Our House, is a Very, Very, Very Fine House

July 2008 Pastor's Newsletter Article Or... The Christian as a Minister of Hospitality

Jesus practiced radical hospitality. That is part of the reason why the religious leaders of Jerusalem in his day were so offended by him.

These religious leaders lived with a different paradigm than Jesus did. Their focus was to draw sharp lines of distinction between what was holy and what was unholy. Over the centuries they had developed a remarkable number of rules about what a person of faith could touch or eat - and what sort of people a person of faith could have contact with. Follow these rules, and the believer was undefiled - fit to worship with God's people. But break these rules, and the believer was defiled, and had to abstain from worship and from fellowship with other believers, until the appropriate rituals of restoration had taken place.

Not so with Jesus, though. He made a point of spending time in the presence of "unholy" people. Tax Collectors. Prostitutes. Those reputed to be possessed with demons. Jesus visited with them. He ministered to them. He ate with them. In Matthew 9:12, after the Pharisees complained that he was not obeying these purity laws, he objected by stating that, "Those who are well have no need of a physician, but those who are sick."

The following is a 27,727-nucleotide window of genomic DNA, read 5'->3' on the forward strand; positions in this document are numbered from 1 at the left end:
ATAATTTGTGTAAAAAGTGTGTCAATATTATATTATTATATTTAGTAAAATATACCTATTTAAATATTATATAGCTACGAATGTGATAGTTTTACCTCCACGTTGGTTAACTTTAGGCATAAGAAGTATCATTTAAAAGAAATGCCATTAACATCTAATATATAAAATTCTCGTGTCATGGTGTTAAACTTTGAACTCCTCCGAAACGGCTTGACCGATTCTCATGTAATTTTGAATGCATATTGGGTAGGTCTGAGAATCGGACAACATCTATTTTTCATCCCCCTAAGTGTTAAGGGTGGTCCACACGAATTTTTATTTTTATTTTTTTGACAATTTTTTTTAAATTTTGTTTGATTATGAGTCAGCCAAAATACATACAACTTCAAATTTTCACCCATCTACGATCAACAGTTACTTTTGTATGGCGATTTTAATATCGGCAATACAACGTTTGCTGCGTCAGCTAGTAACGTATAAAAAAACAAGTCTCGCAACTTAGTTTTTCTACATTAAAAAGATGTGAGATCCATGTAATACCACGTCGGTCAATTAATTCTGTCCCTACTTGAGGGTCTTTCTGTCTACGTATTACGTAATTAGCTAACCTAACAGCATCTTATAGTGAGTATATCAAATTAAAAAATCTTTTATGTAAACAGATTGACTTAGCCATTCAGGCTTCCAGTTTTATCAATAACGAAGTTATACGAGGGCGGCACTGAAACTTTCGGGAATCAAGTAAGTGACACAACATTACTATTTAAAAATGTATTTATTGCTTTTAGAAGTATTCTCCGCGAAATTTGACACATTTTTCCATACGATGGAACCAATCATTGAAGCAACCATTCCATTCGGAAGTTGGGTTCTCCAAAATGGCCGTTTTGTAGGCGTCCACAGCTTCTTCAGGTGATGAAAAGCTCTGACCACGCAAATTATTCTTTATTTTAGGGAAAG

Jesus practiced radical hospitality. Even his most sacred meal - his last supper - the meal that instituted what we now know as The Sacrament of Holy Communion - even at that meal, he gathered with the one who would betray him, the one who would deny him, and the ten who would run and hide when he came in to his darkest hour.

We too, as his disciples, are to practice radical hospitality. This simple belief has wide-ranging ramifications. It means that we are to welcome, fully, any who come our way, even those who are significantly different from us. It means that we are to be attentive to how we can help newcomers figure out our way of gathering together - noticing if they are having trouble using the worship folder, or finding a place for their child to sit, or discovering where the Sunday school rooms or rest rooms are. It means that we wear nametags, and introduce ourselves to those who may not have formed friendships here yet.

The commitment to radical hospitality even informs how we maintain our facilities. Our buildings and grounds (inside and out) serve as 24-hour advertisements to the community around us. What do people see as they drive by? What do people see as they stop in? Do they see a meeting space that is clean and inviting - one that shows signs of being owned by a people who take pride in what God is doing here? A people who are eager for others to stop by our house and join us for an hour or so?

Let us commit ourselves to radical hospitality. Let us offer an enthusiastic welcome to any who might be interested to worship and serve with us. Let us tear down all barriers that keep others at arm's length. And let us - each of us - see this very, very, very fine house of worship as a place that beckons others to come in and see what we are all about.

God's peace to you all,

David J. Risendal, PastorĀ